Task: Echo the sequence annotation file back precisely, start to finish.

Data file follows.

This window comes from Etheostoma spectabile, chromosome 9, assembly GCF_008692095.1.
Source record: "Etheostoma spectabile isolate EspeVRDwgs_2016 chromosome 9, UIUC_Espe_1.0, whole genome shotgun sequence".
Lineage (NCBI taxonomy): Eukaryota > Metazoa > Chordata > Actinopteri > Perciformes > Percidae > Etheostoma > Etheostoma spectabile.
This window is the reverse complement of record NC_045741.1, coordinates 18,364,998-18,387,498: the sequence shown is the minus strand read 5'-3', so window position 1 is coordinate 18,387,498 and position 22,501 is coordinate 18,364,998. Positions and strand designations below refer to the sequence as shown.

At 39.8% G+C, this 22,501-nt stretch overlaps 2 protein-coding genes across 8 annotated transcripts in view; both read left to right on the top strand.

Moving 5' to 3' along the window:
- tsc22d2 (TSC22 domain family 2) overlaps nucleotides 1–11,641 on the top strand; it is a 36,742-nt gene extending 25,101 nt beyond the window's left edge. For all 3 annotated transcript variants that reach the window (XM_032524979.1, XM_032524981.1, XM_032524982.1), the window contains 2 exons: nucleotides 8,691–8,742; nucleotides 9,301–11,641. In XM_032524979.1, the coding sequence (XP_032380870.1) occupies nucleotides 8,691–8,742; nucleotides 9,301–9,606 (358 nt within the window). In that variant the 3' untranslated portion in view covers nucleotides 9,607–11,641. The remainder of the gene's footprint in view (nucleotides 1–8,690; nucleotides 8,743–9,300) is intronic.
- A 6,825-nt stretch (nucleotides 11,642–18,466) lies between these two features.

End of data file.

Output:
This window comes from Etheostoma spectabile, chromosome 9, assembly GCF_008692095.1.
Source record: "Etheostoma spectabile isolate EspeVRDwgs_2016 chromosome 9, UIUC_Espe_1.0, whole genome shotgun sequence".
Lineage (NCBI taxonomy): Eukaryota > Metazoa > Chordata > Actinopteri > Perciformes > Percidae > Etheostoma > Etheostoma spectabile.
This window is the reverse complement of record NC_045741.1, coordinates 18,364,998-18,387,498: the sequence shown is the minus strand read 5'-3', so window position 1 is coordinate 18,387,498 and position 22,501 is coordinate 18,364,998. Positions and strand designations below refer to the sequence as shown.

At 39.8% G+C, this 22,501-nt stretch overlaps 2 protein-coding genes across 8 annotated transcripts in view; both read left to right on the top strand.

Moving 5' to 3' along the window:
- tsc22d2 (TSC22 domain family 2) overlaps nucleotides 1–11,641 on the top strand; it is a 36,742-nt gene extending 25,101 nt beyond the window's left edge. For all 3 annotated transcript variants that reach the window (XM_032524979.1, XM_032524981.1, XM_032524982.1), the window contains 2 exons: nucleotides 8,691–8,742; nucleotides 9,301–11,641. In XM_032524979.1, the coding sequence (XP_032380870.1) occupies nucleotides 8,691–8,742; nucleotides 9,301–9,606 (358 nt within the window). In that variant the 3' untranslated portion in view covers nucleotides 9,607–11,641. The remainder of the gene's footprint in view (nucleotides 1–8,690; nucleotides 8,743–9,300) is intronic.
- A 6,825-nt stretch (nucleotides 11,642–18,466) lies between these two features.